Even supposing Brooks was denied necessary legal supplies, he would need to prove that he has suffered or will suffer an “actual injury” as a result of the inadequate supplies. See Lewis, 518 U.S. at 351-52. An actual injury is shown only where a nonfrivolous claim, or one of arguable merit, is lost. Christopher v. Harbury, 536 U.S. 403, 415 (2003); see also Monroe v. Beard, 536 F.3d 198, 205 (3d Cir. 2008). Petitioner cannot just point to alleged lack of legal materials as a basis for injury; rather, he must show that he has or will suffer a relevant, actual injury because of the lack of materials and this he has not done. Brooks does not claim that he is unable to communicate with a lawyer or the courts, or that he has suffered any injury or loss in the form of access to the courts. He has not alleged that he has missed a deadline, was precluded from advancing an arguably meritorious claim or motion, or was otherwise injured because of the purported denials. While Petitioner asserts that he has somehow been hampered in his ability to access the courts, he has not alleged any specific instance in which he was denied access to the courts. In fact, Petitioner's ability to present this current action indicates that his access to the courts has not been impeded. As such, the Petitioner does not have an injury and cannot prevail on the merits. Consequently his motion will be denied.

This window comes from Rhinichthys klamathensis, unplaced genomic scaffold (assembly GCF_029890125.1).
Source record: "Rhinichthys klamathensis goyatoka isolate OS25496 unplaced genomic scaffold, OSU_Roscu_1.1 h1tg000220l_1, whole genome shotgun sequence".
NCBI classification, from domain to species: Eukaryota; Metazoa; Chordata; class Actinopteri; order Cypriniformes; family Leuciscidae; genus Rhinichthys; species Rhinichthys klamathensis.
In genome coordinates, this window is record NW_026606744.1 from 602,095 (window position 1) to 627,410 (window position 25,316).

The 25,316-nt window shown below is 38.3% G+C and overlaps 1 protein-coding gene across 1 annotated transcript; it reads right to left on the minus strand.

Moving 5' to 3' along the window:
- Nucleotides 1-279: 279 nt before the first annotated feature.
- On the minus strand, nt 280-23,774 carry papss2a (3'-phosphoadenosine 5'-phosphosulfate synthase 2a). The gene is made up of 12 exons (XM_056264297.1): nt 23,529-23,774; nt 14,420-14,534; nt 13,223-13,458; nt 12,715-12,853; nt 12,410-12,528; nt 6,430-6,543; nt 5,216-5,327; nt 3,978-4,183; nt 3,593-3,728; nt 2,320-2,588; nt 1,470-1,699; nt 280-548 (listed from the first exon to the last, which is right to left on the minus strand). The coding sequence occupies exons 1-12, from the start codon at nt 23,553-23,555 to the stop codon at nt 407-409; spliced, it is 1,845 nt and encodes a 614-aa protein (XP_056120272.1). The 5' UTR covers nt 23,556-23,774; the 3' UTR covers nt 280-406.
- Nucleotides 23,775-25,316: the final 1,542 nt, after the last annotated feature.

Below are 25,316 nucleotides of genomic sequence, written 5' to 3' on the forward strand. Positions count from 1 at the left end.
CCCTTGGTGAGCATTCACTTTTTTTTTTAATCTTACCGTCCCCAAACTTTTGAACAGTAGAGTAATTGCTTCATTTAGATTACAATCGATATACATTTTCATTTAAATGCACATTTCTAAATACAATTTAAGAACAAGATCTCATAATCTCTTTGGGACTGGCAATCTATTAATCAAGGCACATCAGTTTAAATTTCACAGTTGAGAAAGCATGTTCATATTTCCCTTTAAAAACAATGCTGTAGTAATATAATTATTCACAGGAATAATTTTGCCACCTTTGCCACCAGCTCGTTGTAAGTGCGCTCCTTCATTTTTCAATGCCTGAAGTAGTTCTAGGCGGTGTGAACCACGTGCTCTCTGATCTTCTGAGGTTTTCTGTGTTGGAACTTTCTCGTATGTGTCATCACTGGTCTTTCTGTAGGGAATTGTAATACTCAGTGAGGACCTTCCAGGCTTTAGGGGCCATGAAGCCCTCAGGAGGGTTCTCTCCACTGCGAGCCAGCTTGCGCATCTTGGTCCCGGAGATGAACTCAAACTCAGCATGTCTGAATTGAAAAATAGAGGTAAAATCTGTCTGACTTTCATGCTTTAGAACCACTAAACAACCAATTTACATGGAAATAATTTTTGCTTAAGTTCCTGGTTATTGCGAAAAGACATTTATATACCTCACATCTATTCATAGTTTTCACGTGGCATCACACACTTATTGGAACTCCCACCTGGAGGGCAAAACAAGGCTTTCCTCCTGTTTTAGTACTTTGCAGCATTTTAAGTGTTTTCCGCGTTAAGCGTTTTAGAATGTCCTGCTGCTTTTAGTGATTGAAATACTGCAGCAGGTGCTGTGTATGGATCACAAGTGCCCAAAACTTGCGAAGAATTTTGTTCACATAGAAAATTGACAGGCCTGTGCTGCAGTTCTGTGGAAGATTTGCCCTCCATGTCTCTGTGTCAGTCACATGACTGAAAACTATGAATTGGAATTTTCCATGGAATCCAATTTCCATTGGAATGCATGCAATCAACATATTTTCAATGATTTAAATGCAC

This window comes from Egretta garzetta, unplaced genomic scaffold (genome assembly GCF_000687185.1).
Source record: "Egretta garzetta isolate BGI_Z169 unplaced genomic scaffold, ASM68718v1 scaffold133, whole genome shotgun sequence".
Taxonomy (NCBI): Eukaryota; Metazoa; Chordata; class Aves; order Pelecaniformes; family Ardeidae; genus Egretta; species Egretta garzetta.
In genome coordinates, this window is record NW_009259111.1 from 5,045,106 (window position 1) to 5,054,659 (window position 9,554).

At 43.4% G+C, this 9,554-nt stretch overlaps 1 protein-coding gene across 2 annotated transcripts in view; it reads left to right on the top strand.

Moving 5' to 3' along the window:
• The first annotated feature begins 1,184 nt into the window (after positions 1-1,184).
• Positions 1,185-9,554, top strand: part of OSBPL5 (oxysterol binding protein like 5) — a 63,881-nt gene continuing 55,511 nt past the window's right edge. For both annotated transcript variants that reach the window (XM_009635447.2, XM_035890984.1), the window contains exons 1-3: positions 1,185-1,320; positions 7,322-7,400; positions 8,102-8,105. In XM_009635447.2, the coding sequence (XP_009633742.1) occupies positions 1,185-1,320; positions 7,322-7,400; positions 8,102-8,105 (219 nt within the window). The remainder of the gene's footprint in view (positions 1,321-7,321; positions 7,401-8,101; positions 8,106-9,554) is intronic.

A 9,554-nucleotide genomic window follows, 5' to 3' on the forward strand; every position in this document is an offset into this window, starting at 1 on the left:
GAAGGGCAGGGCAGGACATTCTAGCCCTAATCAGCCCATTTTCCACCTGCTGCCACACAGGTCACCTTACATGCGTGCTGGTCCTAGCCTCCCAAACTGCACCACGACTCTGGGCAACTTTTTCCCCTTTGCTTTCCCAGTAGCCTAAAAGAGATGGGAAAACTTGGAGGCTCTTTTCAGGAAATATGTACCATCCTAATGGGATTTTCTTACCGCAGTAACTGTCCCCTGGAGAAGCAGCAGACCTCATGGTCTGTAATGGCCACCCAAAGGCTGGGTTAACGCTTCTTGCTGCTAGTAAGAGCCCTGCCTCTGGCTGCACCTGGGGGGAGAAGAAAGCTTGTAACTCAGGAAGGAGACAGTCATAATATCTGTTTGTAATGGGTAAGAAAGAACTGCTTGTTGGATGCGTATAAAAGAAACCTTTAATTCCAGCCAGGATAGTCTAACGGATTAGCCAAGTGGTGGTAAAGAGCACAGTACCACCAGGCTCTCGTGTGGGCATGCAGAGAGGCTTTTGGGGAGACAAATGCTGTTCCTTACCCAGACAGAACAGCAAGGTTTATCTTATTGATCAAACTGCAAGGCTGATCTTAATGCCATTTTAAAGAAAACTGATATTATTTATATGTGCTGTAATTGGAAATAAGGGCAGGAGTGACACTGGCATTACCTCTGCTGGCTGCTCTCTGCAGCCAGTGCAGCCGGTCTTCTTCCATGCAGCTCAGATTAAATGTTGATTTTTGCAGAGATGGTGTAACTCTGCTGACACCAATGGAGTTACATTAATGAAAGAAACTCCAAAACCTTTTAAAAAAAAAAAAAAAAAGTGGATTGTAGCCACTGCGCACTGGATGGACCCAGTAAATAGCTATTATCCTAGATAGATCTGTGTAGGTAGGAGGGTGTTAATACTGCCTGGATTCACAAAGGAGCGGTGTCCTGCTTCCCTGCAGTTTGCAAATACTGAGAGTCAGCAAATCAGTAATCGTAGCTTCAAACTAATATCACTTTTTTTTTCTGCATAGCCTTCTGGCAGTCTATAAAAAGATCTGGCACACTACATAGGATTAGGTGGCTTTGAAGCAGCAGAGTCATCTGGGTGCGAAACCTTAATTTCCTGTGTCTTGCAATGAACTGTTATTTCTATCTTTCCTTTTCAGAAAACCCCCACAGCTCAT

An appropriate ...